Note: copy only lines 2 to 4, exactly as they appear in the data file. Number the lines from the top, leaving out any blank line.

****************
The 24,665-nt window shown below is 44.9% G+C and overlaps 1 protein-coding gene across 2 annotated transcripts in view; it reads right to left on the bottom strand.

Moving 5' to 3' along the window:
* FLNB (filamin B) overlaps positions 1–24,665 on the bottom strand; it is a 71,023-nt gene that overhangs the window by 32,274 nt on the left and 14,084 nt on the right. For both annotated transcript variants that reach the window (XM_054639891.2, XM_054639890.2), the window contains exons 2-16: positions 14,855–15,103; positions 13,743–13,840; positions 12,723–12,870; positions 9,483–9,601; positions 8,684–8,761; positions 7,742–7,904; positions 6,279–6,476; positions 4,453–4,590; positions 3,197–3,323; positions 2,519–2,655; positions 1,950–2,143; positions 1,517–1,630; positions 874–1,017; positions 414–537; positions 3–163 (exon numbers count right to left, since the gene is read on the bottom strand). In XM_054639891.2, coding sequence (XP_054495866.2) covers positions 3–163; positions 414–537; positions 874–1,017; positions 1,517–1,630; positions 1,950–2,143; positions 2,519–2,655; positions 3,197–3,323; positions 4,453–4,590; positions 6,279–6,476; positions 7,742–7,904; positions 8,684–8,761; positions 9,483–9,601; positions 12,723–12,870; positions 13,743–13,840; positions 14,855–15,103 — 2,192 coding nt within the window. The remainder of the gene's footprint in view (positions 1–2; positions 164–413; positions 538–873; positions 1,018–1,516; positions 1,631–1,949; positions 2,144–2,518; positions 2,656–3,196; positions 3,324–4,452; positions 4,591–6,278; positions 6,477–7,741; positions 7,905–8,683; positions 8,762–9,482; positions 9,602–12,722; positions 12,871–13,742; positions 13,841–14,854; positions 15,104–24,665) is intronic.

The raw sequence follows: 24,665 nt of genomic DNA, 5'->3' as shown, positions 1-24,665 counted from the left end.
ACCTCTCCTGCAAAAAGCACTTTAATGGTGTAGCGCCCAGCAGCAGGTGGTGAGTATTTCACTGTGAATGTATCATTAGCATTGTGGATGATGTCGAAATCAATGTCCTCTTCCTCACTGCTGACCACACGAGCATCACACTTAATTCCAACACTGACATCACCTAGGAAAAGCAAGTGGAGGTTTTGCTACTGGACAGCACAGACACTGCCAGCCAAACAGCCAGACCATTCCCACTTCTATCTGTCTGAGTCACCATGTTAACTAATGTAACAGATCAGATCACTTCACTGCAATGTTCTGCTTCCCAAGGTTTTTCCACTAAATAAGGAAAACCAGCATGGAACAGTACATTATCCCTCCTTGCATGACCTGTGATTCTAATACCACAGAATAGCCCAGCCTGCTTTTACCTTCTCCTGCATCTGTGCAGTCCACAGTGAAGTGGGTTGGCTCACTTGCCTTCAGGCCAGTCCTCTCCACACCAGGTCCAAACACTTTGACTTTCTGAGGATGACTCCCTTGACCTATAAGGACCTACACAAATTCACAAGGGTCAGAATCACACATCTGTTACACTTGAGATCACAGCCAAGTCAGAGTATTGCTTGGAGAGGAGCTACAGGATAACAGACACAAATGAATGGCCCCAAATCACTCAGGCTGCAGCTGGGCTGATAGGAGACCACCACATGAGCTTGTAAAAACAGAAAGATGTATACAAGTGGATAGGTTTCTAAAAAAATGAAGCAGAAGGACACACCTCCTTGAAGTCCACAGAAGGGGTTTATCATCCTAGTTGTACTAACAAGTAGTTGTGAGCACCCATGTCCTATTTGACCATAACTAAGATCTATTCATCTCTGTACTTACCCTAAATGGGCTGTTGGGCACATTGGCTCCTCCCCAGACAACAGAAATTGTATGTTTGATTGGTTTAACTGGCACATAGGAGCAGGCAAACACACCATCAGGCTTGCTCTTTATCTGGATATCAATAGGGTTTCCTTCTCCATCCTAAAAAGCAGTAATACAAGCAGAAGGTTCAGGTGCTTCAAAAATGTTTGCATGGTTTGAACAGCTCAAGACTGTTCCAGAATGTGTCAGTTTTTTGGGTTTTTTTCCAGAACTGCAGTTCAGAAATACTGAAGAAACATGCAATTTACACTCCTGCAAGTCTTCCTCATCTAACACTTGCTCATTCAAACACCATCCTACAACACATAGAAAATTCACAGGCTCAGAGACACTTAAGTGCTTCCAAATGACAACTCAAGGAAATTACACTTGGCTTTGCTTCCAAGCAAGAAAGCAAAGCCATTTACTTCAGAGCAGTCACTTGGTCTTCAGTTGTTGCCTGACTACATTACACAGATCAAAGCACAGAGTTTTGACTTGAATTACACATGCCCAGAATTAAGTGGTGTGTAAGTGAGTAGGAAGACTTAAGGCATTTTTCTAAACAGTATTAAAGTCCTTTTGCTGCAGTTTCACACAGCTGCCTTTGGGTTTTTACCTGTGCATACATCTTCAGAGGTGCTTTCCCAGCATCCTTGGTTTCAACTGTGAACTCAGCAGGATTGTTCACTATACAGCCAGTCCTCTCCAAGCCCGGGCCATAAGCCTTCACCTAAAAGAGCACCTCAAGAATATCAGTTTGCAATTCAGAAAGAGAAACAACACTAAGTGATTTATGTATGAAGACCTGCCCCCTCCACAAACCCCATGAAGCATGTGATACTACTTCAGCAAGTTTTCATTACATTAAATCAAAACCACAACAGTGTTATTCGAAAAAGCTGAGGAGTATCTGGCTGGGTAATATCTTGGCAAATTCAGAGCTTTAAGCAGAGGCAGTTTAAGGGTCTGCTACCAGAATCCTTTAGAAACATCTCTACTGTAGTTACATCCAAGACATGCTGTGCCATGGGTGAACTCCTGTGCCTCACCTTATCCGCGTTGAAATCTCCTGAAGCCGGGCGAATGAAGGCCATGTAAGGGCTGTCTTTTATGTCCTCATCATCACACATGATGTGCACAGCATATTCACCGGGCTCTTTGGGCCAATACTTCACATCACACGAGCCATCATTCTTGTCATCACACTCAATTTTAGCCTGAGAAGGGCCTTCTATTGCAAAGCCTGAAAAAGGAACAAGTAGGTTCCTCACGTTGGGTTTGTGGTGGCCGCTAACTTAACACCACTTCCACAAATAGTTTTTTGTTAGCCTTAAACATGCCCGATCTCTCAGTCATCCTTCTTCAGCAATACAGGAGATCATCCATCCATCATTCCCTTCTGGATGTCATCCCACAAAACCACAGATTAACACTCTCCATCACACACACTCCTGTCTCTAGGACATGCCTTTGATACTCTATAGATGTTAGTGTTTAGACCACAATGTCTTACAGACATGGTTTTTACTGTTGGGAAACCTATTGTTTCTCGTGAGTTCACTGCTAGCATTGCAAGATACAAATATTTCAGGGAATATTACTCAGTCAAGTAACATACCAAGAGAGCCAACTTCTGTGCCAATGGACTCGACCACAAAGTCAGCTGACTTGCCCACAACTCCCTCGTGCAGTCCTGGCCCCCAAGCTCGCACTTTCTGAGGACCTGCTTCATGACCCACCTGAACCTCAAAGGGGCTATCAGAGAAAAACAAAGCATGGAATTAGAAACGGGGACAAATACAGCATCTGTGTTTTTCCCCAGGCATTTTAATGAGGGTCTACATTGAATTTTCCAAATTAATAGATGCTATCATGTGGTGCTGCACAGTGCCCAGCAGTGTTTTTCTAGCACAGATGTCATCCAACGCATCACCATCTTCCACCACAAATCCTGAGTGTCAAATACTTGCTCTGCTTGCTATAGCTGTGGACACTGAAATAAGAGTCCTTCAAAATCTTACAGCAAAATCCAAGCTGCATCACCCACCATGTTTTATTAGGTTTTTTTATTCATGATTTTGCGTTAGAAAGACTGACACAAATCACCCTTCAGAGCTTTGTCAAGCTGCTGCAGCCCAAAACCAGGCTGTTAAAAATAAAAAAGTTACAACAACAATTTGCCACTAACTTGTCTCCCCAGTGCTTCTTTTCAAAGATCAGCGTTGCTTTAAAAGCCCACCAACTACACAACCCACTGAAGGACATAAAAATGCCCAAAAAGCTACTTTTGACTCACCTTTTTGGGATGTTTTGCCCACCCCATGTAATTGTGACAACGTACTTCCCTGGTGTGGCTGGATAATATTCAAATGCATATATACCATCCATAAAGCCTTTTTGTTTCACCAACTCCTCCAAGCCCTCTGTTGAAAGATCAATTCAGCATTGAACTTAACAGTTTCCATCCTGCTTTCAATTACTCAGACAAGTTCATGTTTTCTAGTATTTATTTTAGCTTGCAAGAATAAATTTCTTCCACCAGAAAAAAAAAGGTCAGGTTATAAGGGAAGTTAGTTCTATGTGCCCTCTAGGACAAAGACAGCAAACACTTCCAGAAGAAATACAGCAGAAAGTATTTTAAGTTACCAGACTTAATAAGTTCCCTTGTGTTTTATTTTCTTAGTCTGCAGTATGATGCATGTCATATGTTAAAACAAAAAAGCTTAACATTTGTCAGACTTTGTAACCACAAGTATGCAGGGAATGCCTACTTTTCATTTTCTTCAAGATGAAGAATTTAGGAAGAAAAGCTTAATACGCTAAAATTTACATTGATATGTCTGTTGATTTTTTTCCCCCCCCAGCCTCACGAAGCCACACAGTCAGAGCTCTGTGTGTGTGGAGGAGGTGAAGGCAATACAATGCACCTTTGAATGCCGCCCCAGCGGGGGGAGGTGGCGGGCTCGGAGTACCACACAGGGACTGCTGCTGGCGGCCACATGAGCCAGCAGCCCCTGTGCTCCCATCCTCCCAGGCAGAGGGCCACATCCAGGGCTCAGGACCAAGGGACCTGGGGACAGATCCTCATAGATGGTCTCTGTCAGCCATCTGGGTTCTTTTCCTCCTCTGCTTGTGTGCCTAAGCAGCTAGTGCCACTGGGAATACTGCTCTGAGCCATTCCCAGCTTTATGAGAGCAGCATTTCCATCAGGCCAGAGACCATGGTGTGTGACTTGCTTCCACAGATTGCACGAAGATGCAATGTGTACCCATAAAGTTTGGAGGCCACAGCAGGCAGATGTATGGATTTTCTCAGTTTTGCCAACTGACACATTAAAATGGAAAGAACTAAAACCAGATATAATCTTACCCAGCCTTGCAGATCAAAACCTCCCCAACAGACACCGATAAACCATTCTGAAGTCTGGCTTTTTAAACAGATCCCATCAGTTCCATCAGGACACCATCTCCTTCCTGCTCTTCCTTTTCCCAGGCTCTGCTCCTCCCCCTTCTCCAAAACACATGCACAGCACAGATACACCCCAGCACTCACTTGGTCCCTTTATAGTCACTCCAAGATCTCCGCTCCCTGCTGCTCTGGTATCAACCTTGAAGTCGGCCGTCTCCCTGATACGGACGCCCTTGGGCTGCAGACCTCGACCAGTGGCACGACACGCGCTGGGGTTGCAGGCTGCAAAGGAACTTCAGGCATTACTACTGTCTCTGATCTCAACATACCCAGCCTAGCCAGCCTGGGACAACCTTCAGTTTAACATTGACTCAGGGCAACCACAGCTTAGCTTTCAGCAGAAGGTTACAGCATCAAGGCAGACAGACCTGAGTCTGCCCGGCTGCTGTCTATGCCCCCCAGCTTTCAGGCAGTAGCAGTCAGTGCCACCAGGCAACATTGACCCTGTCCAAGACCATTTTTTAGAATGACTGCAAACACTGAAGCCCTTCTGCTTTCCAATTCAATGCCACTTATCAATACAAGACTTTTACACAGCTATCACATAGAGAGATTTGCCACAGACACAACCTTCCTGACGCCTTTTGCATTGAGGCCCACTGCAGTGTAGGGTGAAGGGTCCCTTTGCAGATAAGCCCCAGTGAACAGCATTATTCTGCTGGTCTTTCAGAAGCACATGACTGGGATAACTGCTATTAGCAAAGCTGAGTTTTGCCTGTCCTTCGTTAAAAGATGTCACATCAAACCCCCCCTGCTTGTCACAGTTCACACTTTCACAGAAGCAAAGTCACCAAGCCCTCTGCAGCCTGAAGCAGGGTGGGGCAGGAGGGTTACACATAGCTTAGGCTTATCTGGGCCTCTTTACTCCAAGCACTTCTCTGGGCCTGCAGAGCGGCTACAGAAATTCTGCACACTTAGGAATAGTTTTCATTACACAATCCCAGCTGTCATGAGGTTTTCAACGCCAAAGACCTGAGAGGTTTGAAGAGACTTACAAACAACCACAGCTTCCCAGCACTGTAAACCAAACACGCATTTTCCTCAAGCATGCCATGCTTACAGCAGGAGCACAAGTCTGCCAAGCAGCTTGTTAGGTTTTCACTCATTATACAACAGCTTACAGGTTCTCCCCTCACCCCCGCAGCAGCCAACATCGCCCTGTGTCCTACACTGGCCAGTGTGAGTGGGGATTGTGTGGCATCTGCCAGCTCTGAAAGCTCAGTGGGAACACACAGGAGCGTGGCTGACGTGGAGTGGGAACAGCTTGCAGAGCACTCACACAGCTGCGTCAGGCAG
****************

Moving 5' to 3' along the window:
* FLNB (filamin B) overlaps positions 1–24,665 on the bottom strand; it is a 71,023-nt gene that overhangs the window by 32,274 nt on the left and 14,084 nt on the right. For both annotated transcript variants that reach the window (XM_054639891.2, XM_054639890.2), the window contains exons 2-16: positions 14,855–15,103; positions 13,743–13,840; positions 12,723–12,870; positions 9,483–9,601; positions 8,684–8,761; positions 7,742–7,904; positions 6,279–6,476; positions 4,453–4,590; positions 3,197–3,323; positions 2,519–2,655; positions 1,950–2,143; positions 1,517–1,630; positions 874–1,017; positions 414–537; positions 3–163 (exon numbers count right to left, since the gene is read on the bottom strand). In XM_054639891.2, coding sequence (XP_054495866.2) covers positions 3–163; positions 414–537; positions 874–1,017; positions 1,517–1,630; positions 1,950–2,143; positions 2,519–2,655; positions 3,197–3,323; positions 4,453–4,590; positions 6,279–6,476; positions 7,742–7,904; positions 8,684–8,761; positions 9,483–9,601; positions 12,723–12,870; positions 13,743–13,840; positions 14,855–15,103 — 2,192 coding nt within the window. The remainder of the gene's footprint in view (positions 1–2; positions 164–413; positions 538–873; positions 1,018–1,516; positions 1,631–1,949; positions 2,144–2,518; positions 2,656–3,196; positions 3,324–4,452; positions 4,591–6,278; positions 6,477–7,741; positions 7,905–8,683; positions 8,762–9,482; positions 9,602–12,722; positions 12,871–13,742; positions 13,841–14,854; positions 15,104–24,665) is intronic.

The raw sequence follows: 24,665 nt of genomic DNA, 5'->3' as shown, positions 1-24,665 counted from the left end.